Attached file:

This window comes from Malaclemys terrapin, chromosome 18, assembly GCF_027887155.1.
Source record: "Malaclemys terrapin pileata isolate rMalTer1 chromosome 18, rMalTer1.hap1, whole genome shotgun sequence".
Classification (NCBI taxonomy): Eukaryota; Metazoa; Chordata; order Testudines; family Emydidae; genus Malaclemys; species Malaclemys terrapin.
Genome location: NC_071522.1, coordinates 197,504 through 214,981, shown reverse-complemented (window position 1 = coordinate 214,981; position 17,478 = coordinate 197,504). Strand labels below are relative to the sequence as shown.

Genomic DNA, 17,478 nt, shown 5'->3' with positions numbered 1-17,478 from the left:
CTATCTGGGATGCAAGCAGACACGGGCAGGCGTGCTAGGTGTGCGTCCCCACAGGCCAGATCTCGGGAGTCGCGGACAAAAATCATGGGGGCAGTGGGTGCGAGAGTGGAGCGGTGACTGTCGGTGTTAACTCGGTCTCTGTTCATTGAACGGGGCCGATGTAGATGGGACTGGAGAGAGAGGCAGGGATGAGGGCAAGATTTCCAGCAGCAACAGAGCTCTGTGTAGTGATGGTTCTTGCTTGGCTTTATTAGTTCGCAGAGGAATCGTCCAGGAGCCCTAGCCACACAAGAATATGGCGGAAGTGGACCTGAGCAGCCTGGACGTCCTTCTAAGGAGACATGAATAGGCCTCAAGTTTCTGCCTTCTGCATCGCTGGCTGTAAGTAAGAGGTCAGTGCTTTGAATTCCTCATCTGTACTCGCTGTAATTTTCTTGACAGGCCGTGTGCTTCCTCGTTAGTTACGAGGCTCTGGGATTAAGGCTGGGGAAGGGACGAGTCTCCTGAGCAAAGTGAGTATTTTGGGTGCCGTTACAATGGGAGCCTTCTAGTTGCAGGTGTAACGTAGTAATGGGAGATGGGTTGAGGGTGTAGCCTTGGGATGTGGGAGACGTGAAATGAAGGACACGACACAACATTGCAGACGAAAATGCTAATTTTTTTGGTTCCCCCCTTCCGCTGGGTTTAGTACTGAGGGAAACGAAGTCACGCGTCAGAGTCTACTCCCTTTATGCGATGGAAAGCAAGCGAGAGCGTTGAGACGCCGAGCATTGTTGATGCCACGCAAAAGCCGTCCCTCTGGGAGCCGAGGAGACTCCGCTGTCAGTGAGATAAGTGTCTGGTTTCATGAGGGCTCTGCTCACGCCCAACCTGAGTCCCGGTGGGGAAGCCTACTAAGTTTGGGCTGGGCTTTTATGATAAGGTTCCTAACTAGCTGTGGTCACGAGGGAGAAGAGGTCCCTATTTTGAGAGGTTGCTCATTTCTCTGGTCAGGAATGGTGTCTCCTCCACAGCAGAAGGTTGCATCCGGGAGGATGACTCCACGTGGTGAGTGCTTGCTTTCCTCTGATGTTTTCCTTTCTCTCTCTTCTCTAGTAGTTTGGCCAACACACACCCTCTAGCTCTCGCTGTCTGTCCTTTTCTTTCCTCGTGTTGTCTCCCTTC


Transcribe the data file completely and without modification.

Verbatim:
This window comes from Malaclemys terrapin, chromosome 18, assembly GCF_027887155.1.
Source record: "Malaclemys terrapin pileata isolate rMalTer1 chromosome 18, rMalTer1.hap1, whole genome shotgun sequence".
Classification (NCBI taxonomy): Eukaryota; Metazoa; Chordata; order Testudines; family Emydidae; genus Malaclemys; species Malaclemys terrapin.
Genome location: NC_071522.1, coordinates 197,504 through 214,981, shown reverse-complemented (window position 1 = coordinate 214,981; position 17,478 = coordinate 197,504). Strand labels below are relative to the sequence as shown.

Genomic DNA, 17,478 nt, shown 5'->3' with positions numbered 1-17,478 from the left:
CTATCTGGGATGCAAGCAGACACGGGCAGGCGTGCTAGGTGTGCGTCCCCACAGGCCAGATCTCGGGAGTCGCGGACAAAAATCATGGGGGCAGTGGGTGCGAGAGTGGAGCGGTGACTGTCGGTGTTAACTCGGTCTCTGTTCATTGAACGGGGCCGATGTAGATGGGACTGGAGAGAGAGGCAGGGATGAGGGCAAGATTTCCAGCAGCAACAGAGCTCTGTGTAGTGATGGTTCTTGCTTGGCTTTATTAGTTCGCAGAGGAATCGTCCAGGAGCCCTAGCCACACAAGAATATGGCGGAAGTGGACCTGAGCAGCCTGGACGTCCTTCTAAGGAGACATGAATAGGCCTCAAGTTTCTGCCTTCTGCATCGCTGGCTGTAAGTAAGAGGTCAGTGCTTTGAATTCCTCATCTGTACTCGCTGTAATTTTCTTGACAGGCCGTGTGCTTCCTCGTTAGTTACGAGGCTCTGGGATTAAGGCTGGGGAAGGGACGAGTCTCCTGAGCAAAGTGAGTATTTTGGGTGCCGTTACAATGGGAGCCTTCTAGTTGCAGGTGTAACGTAGTAATGGGAGATGGGTTGAGGGTGTAGCCTTGGGATGTGGGAGACGTGAAATGAAGGACACGACACAACATTGCAGACGAAAATGCTAATTTTTTTGGTTCCCCCCTTCCGCTGGGTTTAGTACTGAGGGAAACGAAGTCACGCGTCAGAGTCTACTCCCTTTATGCGATGGAAAGCAAGCGAGAGCGTTGAGACGCCGAGCATTGTTGATGCCACGCAAAAGCCGTCCCTCTGGGAGCCGAGGAGACTCCGCTGTCAGTGAGATAAGTGTCTGGTTTCATGAGGGCTCTGCTCACGCCCAACCTGAGTCCCGGTGGGGAAGCCTACTAAGTTTGGGCTGGGCTTTTATGATAAGGTTCCTAACTAGCTGTGGTCACGAGGGAGAAGAGGTCCCTATTTTGAGAGGTTGCTCATTTCTCTGGTCAGGAATGGTGTCTCCTCCACAGCAGAAGGTTGCATCCGGGAGGATGACTCCACGTGGTGAGTGCTTGCTTTCCTCTGATGTTTTCCTTTCTCTCTCTTCTCTAGTAGTTTGGCCAACACACACCCTCTAGCTCTCGCTGTCTGTCCTTTTCTTTCCTCGTGTTGTCTCCCTTC